Biologists always considered platypus as one of the most unique animals that is so hard to accurately classify in any phyla of the animal kingdom. It now makes sense how correctly confused they had always been about this egg-laying mammal.
The platypus is classified as a monotreme, an egg-laying mammal with a single opening for reproduction and excretion. But is it truly a mammal? With its webbed feet, a tail like a beaver’s, a coat of fur, and a large bill, it nurses its egg hatched offspring through a set of glands on its abdomen. The answer to this question is full of doubt yet only backed by a satisfactory explanation.
A draft of the genetic sequence of Glennie, a female platypus in Australia has somewhat been able to answer this intriguing yet very confusing question. “We found that the platypus has reptilian, avian, and mammalian genome features in one organism,” says Mark Batzer, a biologist at Louisiana State University.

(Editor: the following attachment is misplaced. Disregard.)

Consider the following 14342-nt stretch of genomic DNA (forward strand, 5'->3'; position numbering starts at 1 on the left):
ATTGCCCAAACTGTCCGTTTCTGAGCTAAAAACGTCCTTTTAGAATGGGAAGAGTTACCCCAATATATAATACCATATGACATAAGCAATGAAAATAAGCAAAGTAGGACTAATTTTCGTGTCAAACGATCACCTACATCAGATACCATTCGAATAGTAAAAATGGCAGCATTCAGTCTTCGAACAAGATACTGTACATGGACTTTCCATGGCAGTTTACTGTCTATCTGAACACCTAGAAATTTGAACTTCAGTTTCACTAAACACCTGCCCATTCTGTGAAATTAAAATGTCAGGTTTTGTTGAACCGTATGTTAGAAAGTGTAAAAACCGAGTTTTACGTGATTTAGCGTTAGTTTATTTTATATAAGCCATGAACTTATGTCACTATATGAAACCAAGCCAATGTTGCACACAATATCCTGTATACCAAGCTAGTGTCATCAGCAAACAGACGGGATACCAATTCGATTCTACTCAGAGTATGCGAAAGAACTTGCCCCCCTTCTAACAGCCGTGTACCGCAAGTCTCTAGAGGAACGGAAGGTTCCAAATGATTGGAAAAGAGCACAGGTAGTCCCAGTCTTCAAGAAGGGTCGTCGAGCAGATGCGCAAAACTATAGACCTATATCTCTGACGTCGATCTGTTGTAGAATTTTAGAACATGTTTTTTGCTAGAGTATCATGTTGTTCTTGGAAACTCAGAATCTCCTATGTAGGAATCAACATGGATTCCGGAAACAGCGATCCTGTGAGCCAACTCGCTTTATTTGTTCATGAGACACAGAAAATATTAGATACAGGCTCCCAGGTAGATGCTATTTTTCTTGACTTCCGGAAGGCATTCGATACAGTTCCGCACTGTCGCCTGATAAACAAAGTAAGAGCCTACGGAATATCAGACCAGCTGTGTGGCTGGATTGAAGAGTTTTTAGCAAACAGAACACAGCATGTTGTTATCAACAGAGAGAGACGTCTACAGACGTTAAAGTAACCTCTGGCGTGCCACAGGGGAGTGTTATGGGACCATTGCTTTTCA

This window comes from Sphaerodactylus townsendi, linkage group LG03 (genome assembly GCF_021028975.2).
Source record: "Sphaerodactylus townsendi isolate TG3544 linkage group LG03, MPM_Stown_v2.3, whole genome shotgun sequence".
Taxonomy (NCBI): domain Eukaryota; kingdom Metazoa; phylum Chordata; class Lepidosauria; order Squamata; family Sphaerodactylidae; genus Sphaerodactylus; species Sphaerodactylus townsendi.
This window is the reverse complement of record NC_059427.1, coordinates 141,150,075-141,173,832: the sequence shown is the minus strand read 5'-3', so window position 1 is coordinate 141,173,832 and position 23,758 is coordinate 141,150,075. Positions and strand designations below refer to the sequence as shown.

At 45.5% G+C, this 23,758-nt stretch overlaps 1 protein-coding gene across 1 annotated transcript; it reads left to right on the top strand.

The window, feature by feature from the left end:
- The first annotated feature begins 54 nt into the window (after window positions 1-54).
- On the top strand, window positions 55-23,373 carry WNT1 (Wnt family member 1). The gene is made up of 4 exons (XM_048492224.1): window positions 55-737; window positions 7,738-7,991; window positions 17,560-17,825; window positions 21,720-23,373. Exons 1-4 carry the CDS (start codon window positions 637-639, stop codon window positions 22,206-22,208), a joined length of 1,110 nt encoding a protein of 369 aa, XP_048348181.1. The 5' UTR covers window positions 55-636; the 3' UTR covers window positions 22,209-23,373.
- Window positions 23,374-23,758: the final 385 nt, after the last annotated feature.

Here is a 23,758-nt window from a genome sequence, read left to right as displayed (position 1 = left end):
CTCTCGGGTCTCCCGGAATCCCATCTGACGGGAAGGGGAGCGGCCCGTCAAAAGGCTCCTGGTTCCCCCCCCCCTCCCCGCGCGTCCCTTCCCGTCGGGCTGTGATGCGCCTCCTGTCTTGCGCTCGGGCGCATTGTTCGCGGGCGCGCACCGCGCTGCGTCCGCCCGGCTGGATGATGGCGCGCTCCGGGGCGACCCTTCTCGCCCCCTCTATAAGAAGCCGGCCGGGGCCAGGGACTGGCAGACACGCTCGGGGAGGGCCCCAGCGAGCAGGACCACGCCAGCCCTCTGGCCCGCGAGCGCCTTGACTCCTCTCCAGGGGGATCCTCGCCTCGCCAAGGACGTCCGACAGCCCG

This mix of genes, he says supports the classification of the platypus as a unique and very early mammal. Among its oddities: 52 chromosomes, including 10 sex chromosomes, as well as the highest number of repeated segments in the genome of any mammal sequenced so far.
He repeats are mobile elements called transposons, also known as jumping genes, which can trigger mutations in the genes around them and lead to genetic disorders. Batzer says, “Learning when transposons first appeared may give us some insight into how they spread through the mammalian lineage and how they are expressed in humans.”
So, platypus can now be proud of being the one animal with three very different ancestors. Talk about ancestral diversity!